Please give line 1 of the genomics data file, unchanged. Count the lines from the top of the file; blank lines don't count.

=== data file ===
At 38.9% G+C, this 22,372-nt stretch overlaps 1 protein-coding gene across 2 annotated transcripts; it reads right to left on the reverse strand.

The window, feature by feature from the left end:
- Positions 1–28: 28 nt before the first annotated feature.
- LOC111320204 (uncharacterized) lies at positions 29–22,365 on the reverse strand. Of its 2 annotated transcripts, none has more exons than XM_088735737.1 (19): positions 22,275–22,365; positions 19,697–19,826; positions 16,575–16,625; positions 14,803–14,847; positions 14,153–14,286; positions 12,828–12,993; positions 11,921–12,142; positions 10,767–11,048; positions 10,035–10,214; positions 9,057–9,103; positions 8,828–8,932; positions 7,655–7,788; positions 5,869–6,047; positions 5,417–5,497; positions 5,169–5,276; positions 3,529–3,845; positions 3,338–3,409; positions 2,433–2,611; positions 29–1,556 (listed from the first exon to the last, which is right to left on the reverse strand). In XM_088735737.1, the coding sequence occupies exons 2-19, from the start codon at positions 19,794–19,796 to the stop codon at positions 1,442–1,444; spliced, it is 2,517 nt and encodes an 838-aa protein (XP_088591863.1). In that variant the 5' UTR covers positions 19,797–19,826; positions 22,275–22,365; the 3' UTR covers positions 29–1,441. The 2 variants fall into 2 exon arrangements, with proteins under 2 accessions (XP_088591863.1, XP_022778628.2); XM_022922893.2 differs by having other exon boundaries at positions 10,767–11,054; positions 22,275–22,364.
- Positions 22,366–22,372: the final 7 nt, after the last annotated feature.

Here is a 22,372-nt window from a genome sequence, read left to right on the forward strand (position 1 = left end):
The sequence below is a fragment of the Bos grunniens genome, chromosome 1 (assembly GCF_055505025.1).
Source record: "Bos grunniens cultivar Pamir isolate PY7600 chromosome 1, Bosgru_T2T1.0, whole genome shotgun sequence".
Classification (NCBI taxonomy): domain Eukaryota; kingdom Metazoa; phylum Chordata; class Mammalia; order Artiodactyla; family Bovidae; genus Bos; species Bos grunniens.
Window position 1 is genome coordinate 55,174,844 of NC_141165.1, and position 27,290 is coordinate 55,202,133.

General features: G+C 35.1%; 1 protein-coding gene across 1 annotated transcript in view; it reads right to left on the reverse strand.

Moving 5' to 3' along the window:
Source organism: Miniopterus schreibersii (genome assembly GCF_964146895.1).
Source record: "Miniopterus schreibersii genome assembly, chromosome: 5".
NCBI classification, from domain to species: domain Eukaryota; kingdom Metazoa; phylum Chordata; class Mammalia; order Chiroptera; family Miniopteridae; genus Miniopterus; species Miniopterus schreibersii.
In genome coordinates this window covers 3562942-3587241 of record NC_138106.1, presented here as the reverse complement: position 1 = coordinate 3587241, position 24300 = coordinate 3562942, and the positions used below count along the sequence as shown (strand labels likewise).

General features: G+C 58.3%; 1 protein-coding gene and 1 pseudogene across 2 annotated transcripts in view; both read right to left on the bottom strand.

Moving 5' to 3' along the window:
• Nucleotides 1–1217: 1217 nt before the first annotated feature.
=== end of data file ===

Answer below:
At 38.9% G+C, this 22,372-nt stretch overlaps 1 protein-coding gene across 2 annotated transcripts; it reads right to left on the reverse strand.